The guy is doing his best. Today, his task is to exercise the maneuvering. Roma does the go-about again: he goes under the boom, umps over, catches wind on the second tack (boat heading according to the wind, — author’s note), takes another seat and changes hands. This time is better, but the coach insists on perfect performance:
— Why are you looking down, Roma? You need to look up at the sail to see how you have caught the wind.
BoomBentwood which is connected to the lower part of the mast; the lower strip of the sail is stretched along the boom.
Meanwhile, the boats that have come first are already at the seashore. The sand is white, and the water is clear and warm. It takes 1-km walk across the bridge to get to this place from Serhiivka. The bridge was built back in 1972 with the purpose of connecting the mainland and the sandspit. Such journey is not everyone’s favorite choice, which makes Ihor even happier.
— The less beach-goers there is, the less noise they make. We like this place.
From time to time, he and his “eco-forces” land at the seashore. He and his trainees clean the area.
— We want this seaside to be white and nice.
Goals for the Future
Viacheslav Smetanka and the like-minded people have founded another junior sailing school in Odesa. However, he believes he could have done more if it weren’t for the ridiculous laws. As Viacheslav puts it, instructors could teach children in the training centers, but there are legislative requirements stating that coach needs to have a degree. Viacheslav is also outraged at the fact that even regular rubber boats must be registered:
— Don’t you agree that if I had an intention of fleeing abroad, I would be insane to take such a boat and sail across the Black Sea? Doesn’t it make more sense to cross the border with Poland or Romania and vanish there? What is this madness all about?
Viacheslav believes that whenever there is open water, there also must be an opportunity to learn sailing:
— All the more so — yachting. When it comes to sport, you need to be a winner, the best of the best, which makes yachting even better, as you take over the sails and you are your only rival, — says Viacheslav.
He has a dream to hold two-weeks courses in Serhiivka where he could teach sailing to children from other regions:
— So that they could leave with an honorary rank of “junior steersman of some boat”. If this camp could be a place for training 2-3 thousand of kids, it would be great.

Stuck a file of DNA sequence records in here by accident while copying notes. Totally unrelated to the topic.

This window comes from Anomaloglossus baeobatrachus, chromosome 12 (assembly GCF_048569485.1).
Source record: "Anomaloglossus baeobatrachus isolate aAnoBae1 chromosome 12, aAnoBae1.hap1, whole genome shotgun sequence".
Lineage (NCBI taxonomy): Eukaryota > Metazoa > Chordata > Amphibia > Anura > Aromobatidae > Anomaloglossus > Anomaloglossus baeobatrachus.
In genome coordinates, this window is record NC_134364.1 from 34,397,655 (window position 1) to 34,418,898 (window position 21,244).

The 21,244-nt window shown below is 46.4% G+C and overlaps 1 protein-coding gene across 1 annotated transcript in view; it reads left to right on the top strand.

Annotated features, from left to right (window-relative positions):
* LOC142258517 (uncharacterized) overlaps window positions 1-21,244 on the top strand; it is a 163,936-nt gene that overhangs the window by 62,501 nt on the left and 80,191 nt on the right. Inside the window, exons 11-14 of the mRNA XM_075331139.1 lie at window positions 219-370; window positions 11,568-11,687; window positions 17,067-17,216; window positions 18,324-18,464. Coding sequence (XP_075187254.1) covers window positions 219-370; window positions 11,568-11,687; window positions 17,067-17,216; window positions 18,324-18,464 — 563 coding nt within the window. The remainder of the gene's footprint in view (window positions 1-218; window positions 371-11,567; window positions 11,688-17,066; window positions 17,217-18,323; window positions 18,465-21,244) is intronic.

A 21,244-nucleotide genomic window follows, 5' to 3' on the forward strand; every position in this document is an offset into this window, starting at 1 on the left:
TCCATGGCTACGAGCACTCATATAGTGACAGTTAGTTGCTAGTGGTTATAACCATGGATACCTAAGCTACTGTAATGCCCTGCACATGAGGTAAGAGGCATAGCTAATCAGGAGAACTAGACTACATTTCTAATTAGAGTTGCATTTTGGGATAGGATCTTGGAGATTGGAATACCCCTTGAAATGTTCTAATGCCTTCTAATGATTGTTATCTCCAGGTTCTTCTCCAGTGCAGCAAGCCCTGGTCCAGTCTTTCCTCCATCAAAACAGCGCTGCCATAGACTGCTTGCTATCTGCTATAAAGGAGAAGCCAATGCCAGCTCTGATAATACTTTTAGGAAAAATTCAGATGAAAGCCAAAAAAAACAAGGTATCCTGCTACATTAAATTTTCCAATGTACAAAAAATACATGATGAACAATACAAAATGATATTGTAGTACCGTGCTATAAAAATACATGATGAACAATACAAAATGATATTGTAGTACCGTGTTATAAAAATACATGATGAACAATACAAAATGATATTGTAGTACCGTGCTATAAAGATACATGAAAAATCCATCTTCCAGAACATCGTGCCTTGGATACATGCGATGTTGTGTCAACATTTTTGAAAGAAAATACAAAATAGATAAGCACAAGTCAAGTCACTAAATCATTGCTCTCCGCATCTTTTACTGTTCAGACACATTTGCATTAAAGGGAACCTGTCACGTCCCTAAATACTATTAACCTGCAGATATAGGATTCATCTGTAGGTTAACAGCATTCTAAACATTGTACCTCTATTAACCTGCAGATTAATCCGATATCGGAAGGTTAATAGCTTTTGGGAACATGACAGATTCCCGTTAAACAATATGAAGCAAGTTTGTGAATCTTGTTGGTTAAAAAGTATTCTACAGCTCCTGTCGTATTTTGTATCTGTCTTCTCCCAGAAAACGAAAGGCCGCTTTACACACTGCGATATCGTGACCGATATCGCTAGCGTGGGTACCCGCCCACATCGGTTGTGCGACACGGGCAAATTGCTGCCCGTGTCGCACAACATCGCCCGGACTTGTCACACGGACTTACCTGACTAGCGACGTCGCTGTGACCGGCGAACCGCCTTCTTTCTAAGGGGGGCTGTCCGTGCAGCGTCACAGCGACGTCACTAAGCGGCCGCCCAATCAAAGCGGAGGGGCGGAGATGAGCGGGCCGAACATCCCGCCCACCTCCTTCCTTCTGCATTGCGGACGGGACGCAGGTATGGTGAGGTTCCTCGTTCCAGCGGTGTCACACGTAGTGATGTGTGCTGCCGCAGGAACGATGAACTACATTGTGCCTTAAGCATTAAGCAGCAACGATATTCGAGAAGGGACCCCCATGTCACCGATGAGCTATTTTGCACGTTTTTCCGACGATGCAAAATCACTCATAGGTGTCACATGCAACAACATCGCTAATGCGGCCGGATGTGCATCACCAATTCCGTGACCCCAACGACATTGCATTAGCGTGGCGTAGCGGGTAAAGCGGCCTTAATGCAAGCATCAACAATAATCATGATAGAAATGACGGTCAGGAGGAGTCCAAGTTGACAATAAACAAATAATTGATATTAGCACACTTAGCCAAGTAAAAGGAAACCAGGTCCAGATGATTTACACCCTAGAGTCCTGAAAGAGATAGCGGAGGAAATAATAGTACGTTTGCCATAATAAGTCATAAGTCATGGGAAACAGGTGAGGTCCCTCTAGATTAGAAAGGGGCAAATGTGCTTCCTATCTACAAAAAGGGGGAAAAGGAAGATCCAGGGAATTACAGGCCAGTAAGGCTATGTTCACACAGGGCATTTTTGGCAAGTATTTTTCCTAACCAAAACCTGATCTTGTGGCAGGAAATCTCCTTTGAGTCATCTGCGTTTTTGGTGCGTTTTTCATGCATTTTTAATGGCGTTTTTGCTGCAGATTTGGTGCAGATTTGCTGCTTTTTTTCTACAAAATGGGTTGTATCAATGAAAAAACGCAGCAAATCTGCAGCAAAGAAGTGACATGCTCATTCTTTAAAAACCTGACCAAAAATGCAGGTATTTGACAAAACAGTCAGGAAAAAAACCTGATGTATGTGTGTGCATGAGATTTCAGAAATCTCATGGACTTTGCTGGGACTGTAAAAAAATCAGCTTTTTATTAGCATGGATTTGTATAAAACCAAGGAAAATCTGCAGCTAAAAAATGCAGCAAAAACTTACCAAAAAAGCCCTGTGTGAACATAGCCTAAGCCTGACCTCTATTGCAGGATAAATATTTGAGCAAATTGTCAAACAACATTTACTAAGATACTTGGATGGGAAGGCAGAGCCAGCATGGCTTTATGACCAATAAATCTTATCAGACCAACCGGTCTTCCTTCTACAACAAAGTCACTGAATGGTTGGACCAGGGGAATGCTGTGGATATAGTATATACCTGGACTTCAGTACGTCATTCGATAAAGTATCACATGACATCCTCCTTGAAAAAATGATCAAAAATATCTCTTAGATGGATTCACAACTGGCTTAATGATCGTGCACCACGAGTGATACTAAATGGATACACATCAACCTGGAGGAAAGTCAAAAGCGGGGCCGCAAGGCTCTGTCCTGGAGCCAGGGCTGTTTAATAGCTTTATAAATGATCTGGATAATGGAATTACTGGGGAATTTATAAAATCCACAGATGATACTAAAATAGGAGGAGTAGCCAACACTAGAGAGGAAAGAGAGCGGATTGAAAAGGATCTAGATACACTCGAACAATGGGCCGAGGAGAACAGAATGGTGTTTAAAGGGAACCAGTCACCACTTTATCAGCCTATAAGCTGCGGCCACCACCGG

To fulfill this project, school needs more boats. As of now, there are only about 15-20 trainees. It is also important to build additional rooms for visitors and equipment. Viacheslav says he only needs money to complete all the work:
— If the financial administration worked properly, I would turn this place into something incredible, so that thousands of people would come here. As of now, no one wants to get into the reed. No, wait, the birds feel comfortable there, they sing, but it is not the same for people.
Viacheslav considers Serhiivka as a little paradise to the south of Ukraine:
— We have everything: hot water, therapeutic muds, plenty of fish, pelicans which appeared here six years ago for the first time. The ones that come nowadays are natives. They have chosen Ukraine to be their homeland and always come back here.
At the same time, one needs to strive for a place in the sun and take care of it. Viacheslav reckons that Ukraine is a place where everyone has an ample opportunity to grow and do what they love:
— We need to create a strong country, which would also be comfortable for living, so that our children would grow here and no one would leave; so that we won’t need to go to the USA to earn dollars, but do it here, be it hryvnias not dollars, but in large quantities. Our water is just as good. The pelicans like it. They come back here — to their home. I mean, pelicans come home, and people go to the places where the birds go for winter. It is all wrong. It must be all about home.
How we shoot
For more information, watch the vlog on Ukraïner’s visit to Serhiivka: